Review: 'TrackMania' sequel delivers
By Marc Saltzman
Cars take a leap in "TrackMania Sunrise."
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A sequel to a successful video game should retain the magic of its predecessor while also introducing new features to further enhance the game play.
"TrackMania Sunrise" does just that. The follow-up to 2004's innovative PC driving game once again combines the thrill of high-speed racing with a fully customizable editor to create and share unique tracks, but this sequel also adds new game modes, faster sports cars and more expansive environments, including a handful of beautiful locales along the West Coast.
At under $30, this attractively priced Windows exclusive lets gamers climb behind the wheel of a couple of dozen cars before tackling opponents -- be it computer-controlled ones or real players via the Net -- on fictional highways, city streets and rural countrysides. Gamers can drive one of the game's default cars or tweak its looks and performance by visiting a virtual garage.
While this may sound like typical fare for a racing game, "TrackMania Sunrise" features some outrageous tracks, such as ones with enormous ramps, winding tunnels, loop-de-loops and even the ability to drive straight up a vertical 90-degree angle. Successfully maneuvering through these unreal courses means you may reach the finish line before your opponents -- if you don't fall off a ledge and into the ocean, of course.
Depending on the vehicle, it's possible to reach insane speeds of 250 mph, so when you catch air it's an exhilarating few moments worth savoring. To successfully unlock all the tracks in "TrackMania Sunrise," you'll need to drive as if you were Jeff Gordon and Evel Knievel rolled into one. While the cars enjoy semi-authentic physics and handling, this game is much more of an arcade racer than a driving simulation.
When you first start playing, only a couple of tracks and vehicles are available, but you can unlock more tracks by reaching the finish line in a reasonable amount of time and earning bronze, silver or gold medal status.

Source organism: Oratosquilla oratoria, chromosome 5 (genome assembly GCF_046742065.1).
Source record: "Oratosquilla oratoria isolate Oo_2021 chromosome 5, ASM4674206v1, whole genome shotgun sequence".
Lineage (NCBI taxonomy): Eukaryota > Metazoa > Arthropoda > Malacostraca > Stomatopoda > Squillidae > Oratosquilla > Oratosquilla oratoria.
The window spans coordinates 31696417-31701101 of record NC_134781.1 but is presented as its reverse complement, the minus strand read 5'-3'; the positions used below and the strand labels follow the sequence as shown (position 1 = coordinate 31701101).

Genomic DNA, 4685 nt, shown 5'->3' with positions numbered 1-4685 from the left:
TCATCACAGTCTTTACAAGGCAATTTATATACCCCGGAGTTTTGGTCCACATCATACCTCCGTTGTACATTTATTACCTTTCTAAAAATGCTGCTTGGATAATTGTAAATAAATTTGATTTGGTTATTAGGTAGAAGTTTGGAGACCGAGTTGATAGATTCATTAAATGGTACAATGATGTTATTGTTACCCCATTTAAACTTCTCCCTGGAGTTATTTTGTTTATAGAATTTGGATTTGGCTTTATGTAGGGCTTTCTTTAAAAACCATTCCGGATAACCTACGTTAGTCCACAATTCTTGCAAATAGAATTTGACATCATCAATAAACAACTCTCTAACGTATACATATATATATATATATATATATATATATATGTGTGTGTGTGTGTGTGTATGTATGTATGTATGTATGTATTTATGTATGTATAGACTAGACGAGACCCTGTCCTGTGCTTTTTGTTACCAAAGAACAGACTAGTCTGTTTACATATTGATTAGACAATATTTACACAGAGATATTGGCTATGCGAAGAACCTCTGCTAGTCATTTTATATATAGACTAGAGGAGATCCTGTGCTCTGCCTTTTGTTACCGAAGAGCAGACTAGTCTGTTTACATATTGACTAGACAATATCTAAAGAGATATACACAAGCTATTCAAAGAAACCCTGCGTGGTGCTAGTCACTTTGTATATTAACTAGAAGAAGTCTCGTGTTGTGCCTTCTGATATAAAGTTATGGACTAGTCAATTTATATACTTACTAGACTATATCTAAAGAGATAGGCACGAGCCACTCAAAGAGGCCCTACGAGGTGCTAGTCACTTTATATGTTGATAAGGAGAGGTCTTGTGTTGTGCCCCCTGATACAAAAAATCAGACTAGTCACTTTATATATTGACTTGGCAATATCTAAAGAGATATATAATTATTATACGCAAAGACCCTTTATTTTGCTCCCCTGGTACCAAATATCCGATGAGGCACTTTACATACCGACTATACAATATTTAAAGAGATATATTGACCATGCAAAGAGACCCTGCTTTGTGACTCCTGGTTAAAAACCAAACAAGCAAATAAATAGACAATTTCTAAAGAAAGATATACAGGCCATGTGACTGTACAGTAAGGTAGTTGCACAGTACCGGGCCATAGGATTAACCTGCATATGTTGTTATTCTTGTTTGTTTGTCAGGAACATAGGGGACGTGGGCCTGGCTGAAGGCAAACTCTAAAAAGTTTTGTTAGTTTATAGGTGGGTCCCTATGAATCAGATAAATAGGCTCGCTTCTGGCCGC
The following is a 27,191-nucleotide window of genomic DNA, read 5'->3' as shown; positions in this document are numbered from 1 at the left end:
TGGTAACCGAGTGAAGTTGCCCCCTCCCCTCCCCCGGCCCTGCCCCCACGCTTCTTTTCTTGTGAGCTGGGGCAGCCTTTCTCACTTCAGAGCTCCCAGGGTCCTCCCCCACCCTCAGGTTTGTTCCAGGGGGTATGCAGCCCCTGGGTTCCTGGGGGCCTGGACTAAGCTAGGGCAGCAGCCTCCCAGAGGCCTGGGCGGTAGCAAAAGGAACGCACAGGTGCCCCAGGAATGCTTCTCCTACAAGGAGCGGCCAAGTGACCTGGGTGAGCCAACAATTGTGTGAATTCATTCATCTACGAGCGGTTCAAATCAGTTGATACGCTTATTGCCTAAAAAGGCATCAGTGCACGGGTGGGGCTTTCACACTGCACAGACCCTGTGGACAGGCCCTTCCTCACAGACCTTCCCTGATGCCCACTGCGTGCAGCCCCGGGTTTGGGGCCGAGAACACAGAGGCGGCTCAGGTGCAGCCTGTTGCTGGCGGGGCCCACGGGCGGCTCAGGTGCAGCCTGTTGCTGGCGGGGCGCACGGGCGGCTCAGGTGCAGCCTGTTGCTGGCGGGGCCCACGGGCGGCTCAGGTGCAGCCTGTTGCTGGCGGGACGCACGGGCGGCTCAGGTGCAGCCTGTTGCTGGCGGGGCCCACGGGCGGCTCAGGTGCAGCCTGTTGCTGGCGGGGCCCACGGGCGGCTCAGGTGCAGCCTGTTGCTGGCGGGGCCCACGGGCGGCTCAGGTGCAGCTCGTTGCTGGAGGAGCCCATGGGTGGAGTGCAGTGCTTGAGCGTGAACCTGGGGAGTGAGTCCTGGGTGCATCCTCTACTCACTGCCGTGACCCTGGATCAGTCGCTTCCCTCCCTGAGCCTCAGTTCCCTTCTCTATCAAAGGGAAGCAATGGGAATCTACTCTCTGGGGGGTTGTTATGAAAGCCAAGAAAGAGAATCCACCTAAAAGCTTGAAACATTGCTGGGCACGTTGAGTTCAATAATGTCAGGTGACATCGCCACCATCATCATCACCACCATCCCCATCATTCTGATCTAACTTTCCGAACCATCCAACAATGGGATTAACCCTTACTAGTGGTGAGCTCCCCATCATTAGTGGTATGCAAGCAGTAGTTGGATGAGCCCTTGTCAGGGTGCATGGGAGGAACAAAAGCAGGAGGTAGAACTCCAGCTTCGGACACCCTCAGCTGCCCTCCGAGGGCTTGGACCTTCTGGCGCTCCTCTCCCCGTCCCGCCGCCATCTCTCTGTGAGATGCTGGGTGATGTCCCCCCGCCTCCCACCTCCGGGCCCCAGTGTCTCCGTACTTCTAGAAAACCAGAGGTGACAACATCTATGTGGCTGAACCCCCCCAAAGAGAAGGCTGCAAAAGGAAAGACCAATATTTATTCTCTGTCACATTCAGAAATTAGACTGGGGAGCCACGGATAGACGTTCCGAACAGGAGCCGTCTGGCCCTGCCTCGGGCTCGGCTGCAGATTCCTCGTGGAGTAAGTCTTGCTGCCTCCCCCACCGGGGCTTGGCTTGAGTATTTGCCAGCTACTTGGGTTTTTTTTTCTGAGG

Single-player races are divided into various game types. The Race mode is a fairly straightforward time trial race where players must beat their best time to unlock extra courses; while the Platform mode features plenty of ramps and corkscrews.
The ingenious Puzzle mode provides you with a number of road pieces that you must put together with your mouse before you can drive from point A to point B. The challenge is putting the pieces together in such a way that you can reach your destination in the allotted time.
Racing towards a loop in "TrackMania Sunrise."
Finally, the Crazy mode includes some outlandish track designs and mini-challenges that let you try out silly stunts.
As with its predecessor, game developer Nadeo has included a comprehensive track editor for players to concoct their own twisted track designs and swap them over the Internet. With the tools provided, you can spend hours designing a track before uploading it to TrackManiaGame.com, but the editor can be tricky to master so it requires patience to design your perfect race course. You can also download and race on tracks created by the vibrant "TrackMania Sunrise" community at TrackManiaGame.com. Or you join multiplayer races in the site's intuitive online gaming lobby.
Along with its new game types, "TrackMania Sunrise" has improved the look, sound and feel of the game by enhancing its graphics, audio and controls. Speaking of controls, gamers can use the four arrow keys to maneuver the car, but you will get more out of the game by investing in a game pad or steering wheel.
"TrackMania Sunrise" has kept everything that made "TrackMania" a fresh and innovative racing game and has added a slew of improvements to make this value-priced racer a terrific buy for the entire family.
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